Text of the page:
Solar thermoelectricity via advanced latent heat storage
AIP Conference Proceedings
We report on a new modular, dispatchable, and cost-effective solar electricity-generating technology. Solar ThermoElectricity via Advanced Latent heat Storage (STEALS) integrates several state-of-the-art technologies to provide electricity on demand. In the envisioned STEALS system, concentrated sunlight is converted to heat at a solar absorber. The heat is then delivered to either a thermoelectric (TE) module for direct electricity generation, or to charge a phase change material for thermal energy storage, enabling subsequent generation during off-sun hours, or both for simultaneous electricity production and energy storage. The key to making STEALS a dispatchable technology lies in the development of a “thermal valve,” which controls when heat is allowed to flow through the TE module, thus controlling when electricity is generated. The current project addresses each of the three major subcomponents, (i) the TE module, (ii) the thermal energy storage system, and (iii) the thermal valve. The project also includes system-level and techno- economic modeling of the envisioned integrated system and will culminate in the demonstration of a laboratory-scale STEALS prototype capable of generating 3kWe.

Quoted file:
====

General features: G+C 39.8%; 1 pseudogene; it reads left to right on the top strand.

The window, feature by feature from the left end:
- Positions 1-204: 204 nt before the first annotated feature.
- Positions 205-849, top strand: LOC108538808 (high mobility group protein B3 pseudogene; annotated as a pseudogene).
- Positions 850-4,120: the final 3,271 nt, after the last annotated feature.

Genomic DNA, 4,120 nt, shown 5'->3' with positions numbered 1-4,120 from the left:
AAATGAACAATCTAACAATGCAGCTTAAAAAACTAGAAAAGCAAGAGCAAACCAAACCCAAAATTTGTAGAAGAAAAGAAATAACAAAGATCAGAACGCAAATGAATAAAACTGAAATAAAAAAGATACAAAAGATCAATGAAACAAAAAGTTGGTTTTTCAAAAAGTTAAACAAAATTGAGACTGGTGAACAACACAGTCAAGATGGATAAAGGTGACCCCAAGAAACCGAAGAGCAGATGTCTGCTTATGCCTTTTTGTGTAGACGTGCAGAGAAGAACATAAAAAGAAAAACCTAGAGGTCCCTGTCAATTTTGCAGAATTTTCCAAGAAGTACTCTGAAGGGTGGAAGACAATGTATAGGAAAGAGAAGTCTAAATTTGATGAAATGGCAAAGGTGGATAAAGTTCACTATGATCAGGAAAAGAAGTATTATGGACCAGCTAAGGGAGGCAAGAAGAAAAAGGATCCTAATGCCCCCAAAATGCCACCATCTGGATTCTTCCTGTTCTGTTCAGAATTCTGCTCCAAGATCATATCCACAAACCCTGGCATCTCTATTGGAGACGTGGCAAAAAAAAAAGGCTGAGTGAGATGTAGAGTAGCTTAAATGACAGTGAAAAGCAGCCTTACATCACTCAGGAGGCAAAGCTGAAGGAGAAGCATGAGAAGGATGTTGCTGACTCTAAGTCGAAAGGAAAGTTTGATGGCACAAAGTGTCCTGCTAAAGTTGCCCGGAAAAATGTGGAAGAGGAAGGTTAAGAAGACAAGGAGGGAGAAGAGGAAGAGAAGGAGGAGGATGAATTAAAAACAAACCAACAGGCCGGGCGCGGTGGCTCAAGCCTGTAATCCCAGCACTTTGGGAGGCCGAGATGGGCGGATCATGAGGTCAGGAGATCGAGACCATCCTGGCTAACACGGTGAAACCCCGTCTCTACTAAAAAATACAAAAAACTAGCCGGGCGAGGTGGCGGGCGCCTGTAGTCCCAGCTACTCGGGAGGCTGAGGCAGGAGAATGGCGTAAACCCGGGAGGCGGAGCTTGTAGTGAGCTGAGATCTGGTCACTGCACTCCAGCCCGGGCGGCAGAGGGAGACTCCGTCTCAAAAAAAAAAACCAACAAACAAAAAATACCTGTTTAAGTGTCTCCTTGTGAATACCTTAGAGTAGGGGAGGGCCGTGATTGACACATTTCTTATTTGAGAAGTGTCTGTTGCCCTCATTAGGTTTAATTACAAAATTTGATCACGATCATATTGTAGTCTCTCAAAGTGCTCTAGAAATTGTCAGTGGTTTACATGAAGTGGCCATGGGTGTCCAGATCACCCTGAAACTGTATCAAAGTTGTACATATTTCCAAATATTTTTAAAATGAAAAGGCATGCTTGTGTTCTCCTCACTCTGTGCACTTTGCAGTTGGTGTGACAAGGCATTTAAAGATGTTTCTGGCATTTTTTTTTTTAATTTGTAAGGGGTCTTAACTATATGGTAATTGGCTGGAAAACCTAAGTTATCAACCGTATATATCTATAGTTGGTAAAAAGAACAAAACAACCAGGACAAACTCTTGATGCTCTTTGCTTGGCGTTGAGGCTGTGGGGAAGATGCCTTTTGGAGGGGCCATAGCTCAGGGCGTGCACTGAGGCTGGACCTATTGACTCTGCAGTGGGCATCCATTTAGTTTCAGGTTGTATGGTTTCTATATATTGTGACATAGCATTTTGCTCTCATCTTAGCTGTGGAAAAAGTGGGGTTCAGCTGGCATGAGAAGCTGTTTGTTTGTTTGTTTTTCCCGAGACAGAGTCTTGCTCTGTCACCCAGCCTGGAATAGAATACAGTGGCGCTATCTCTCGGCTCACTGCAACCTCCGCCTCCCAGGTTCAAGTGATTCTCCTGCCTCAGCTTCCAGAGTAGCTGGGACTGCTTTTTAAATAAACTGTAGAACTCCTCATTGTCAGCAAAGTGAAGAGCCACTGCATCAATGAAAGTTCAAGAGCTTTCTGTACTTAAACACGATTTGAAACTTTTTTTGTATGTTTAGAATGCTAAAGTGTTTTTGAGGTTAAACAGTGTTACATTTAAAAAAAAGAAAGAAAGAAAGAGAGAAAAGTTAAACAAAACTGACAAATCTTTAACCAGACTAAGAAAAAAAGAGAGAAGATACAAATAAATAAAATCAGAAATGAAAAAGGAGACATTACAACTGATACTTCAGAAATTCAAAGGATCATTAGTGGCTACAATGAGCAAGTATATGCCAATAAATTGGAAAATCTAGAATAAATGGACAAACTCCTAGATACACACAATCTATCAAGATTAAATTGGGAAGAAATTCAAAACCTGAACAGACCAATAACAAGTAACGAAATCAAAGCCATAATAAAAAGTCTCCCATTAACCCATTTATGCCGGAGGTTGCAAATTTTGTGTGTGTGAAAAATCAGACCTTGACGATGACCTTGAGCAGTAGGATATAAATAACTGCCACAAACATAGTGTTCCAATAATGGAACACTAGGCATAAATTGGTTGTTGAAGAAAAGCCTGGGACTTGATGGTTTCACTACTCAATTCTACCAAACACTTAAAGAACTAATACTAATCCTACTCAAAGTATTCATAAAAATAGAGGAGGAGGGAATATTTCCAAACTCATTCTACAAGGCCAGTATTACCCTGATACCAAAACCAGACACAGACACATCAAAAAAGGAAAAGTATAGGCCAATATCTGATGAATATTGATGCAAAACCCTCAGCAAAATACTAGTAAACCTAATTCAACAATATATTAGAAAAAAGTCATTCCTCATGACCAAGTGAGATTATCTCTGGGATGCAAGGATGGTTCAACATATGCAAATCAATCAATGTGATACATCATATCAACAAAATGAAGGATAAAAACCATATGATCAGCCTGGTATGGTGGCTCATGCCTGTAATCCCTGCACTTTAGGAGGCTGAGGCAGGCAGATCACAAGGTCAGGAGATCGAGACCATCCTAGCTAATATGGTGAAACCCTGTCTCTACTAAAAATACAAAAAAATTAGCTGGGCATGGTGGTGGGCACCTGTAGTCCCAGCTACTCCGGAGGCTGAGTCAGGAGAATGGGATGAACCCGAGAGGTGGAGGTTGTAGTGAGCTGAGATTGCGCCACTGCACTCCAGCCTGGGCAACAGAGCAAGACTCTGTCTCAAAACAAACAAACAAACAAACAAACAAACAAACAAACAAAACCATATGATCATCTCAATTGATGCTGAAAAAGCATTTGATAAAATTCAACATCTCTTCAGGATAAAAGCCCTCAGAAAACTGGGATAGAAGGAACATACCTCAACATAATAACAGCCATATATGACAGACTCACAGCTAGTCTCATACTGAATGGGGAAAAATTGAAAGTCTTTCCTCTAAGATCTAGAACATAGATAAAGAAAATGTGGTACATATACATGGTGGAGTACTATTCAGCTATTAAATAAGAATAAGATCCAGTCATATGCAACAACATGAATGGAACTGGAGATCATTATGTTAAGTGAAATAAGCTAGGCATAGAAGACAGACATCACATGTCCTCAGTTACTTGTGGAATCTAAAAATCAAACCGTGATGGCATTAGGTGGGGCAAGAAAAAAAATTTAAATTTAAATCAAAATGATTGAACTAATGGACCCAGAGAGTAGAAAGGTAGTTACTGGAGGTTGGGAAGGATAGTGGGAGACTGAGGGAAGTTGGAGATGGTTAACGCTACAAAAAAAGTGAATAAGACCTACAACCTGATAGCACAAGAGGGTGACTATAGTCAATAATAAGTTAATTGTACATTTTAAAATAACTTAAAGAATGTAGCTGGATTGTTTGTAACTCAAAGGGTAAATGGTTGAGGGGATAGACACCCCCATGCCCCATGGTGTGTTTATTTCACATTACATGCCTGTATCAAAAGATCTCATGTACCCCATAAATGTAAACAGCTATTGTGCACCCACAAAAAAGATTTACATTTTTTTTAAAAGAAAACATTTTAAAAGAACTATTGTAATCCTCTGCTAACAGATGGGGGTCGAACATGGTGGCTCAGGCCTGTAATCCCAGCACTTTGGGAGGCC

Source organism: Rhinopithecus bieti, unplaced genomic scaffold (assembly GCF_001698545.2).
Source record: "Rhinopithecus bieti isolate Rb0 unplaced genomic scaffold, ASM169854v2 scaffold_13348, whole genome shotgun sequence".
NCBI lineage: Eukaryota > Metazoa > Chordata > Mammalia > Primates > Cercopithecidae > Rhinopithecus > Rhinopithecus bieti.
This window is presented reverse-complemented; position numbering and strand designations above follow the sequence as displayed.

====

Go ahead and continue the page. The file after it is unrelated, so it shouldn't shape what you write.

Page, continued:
Olsen, Michele L.; Rea, Jonathan E.; Glatzmaier, Greg C.; Hardin, Corey L.; Oshman, Christopher J.; Vaughn, J; Roark, T.; Raade, J. W.; Bradshaw, R. W.; and Sharp, Jeff. "Solar thermoelectricity via advanced latent heat storage." AIP Conference Proceedings (2016) : 50035.